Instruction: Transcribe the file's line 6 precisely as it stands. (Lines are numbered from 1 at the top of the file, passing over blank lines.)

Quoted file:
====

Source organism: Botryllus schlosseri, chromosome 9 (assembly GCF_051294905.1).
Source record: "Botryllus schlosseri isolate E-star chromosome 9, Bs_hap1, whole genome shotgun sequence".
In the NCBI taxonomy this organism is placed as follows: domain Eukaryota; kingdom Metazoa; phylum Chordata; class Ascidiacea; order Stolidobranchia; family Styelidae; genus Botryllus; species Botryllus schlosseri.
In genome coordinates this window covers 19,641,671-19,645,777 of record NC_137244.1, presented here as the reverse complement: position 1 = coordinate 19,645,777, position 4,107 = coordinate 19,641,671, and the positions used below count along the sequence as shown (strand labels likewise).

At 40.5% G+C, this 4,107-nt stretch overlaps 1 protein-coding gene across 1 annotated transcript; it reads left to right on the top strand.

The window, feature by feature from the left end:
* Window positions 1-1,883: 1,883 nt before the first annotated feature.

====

The window, feature by feature from the left end: